There's no shortcut. What you have is great if formally verifying that system requirements is a requirement of the project. If formally verifying system requirements is not a requirement then you can usually skip the formal requirements. In any event, creating use-cases/user-stories is always helpful, so you should create them, even if they are just a slimmed-down version of what you'd normally do.
Other than that it is simply processing each requirement in a loop. Read each requirement identify a user-story that covers the requirement and map the requirement to the user-story. If the user-story doesn't already exist then create a user-story for the requirement.
It may seem like a lot at first, but it really shouldn't take all that long to have a first cut. Most of the time, formal requirements end up being grouped into related stories anyways so it won't be surprising to knock out 10+ requirements at a time as a user-story is created. What will take longer is getting your questions answered about the requirements that you don't quite understand. You would have had to get these answered eventually, it's just that you've identified them now instead of later.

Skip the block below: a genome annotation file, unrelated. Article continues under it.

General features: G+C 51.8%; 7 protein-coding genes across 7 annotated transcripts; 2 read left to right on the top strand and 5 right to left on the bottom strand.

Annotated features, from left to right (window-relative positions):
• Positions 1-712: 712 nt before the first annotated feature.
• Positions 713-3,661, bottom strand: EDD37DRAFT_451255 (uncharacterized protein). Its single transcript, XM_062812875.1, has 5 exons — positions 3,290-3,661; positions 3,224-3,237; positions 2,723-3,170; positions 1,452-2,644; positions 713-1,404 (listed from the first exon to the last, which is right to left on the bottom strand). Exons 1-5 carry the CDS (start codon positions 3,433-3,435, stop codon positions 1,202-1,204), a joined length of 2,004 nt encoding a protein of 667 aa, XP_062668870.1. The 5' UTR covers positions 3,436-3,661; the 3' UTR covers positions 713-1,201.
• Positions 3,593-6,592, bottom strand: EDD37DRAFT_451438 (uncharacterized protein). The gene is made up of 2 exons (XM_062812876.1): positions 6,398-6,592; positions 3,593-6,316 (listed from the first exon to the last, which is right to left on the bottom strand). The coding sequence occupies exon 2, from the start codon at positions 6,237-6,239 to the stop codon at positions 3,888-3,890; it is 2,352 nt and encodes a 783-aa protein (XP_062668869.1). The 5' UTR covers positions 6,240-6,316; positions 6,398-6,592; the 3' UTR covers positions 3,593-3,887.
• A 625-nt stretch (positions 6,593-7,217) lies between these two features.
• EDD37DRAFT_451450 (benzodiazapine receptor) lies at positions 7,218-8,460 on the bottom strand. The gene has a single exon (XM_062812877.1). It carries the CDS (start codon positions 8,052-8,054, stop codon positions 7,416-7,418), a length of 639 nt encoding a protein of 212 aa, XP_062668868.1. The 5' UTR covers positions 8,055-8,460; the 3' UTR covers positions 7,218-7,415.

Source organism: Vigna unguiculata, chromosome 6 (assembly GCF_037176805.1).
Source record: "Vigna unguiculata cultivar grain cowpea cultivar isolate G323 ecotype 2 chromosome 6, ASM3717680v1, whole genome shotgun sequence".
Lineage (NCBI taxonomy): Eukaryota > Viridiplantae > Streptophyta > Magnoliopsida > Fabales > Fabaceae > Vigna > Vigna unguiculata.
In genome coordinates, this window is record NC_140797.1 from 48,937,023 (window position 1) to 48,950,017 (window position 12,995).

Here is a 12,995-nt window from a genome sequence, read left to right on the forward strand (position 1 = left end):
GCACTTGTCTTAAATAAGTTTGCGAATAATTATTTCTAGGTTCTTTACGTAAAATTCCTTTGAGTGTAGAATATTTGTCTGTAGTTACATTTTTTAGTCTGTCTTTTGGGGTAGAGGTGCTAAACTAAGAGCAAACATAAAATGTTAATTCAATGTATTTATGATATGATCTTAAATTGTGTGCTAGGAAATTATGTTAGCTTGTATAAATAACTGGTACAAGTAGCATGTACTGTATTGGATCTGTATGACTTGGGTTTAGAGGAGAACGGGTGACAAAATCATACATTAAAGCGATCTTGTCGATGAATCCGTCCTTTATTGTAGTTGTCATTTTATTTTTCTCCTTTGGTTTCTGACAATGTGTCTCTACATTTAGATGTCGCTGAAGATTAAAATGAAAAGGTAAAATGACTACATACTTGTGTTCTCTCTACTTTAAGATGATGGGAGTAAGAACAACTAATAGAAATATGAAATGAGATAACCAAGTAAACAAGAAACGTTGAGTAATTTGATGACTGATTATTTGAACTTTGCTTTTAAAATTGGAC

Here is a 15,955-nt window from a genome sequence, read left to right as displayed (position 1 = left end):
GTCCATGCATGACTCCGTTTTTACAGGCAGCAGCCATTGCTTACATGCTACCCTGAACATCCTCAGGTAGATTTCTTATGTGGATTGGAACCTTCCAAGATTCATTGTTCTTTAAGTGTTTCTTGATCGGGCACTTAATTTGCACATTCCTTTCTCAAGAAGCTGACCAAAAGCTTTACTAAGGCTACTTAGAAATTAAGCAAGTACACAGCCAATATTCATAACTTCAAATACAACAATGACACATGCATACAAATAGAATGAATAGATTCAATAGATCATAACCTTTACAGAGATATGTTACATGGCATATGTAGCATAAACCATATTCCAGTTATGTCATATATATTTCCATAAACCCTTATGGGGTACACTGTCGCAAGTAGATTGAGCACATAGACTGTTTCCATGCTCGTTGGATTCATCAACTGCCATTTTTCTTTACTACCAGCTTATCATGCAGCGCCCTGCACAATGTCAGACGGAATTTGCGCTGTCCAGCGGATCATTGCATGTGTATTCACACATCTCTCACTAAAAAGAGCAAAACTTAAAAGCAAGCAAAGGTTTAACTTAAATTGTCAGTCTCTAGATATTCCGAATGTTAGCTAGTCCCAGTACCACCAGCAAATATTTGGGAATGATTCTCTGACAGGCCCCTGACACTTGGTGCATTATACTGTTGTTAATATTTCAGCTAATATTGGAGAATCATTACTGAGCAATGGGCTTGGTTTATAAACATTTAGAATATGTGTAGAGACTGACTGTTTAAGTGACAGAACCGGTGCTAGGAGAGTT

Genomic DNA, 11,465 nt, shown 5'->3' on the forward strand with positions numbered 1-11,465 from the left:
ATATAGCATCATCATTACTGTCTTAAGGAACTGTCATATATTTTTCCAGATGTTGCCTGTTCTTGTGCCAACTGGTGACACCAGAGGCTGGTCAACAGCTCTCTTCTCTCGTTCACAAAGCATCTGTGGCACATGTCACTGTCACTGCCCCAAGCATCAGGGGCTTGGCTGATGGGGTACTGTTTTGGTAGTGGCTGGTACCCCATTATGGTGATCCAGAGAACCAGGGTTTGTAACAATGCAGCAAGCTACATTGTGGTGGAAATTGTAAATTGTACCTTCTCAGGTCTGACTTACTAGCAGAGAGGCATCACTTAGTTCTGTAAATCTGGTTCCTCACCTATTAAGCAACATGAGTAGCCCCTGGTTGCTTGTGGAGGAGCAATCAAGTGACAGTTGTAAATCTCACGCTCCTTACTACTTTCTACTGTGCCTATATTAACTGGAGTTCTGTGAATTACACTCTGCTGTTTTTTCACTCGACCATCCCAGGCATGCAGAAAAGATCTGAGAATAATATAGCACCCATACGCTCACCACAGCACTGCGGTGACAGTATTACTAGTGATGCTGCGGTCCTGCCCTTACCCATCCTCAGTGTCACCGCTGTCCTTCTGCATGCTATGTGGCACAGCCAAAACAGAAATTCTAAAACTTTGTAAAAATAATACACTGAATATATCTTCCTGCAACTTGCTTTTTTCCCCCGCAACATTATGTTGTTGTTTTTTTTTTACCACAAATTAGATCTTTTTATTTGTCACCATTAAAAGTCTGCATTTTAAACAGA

It is likely that you'll run across quite a few requirements that will not fit cleanly into 1 user story. In those cases you should derive more specific requirements that will fit more cleanly into individual stories. Map the derived requirements to the user-stories and maintain trace-ability to the original requirements. That's why there's system level requirements and software requirements. (Depending on the project there could also be a in-between level of requirements also).
Now that you have 'formal requirements' and user-stories with those requirements mapped to them then it becomes a breeze to write test procedures to formally verify your requirements based off the user-stories.
To summarize, sorry there's no shortcut. If your program needs to formally verify requirements then having the formal requirements already written makes your life far easier. It is much, much, much harder and more time-consuming to write a formal requirements document than a bunch of user-stories even with mapping the formal-requirements to the user-stories.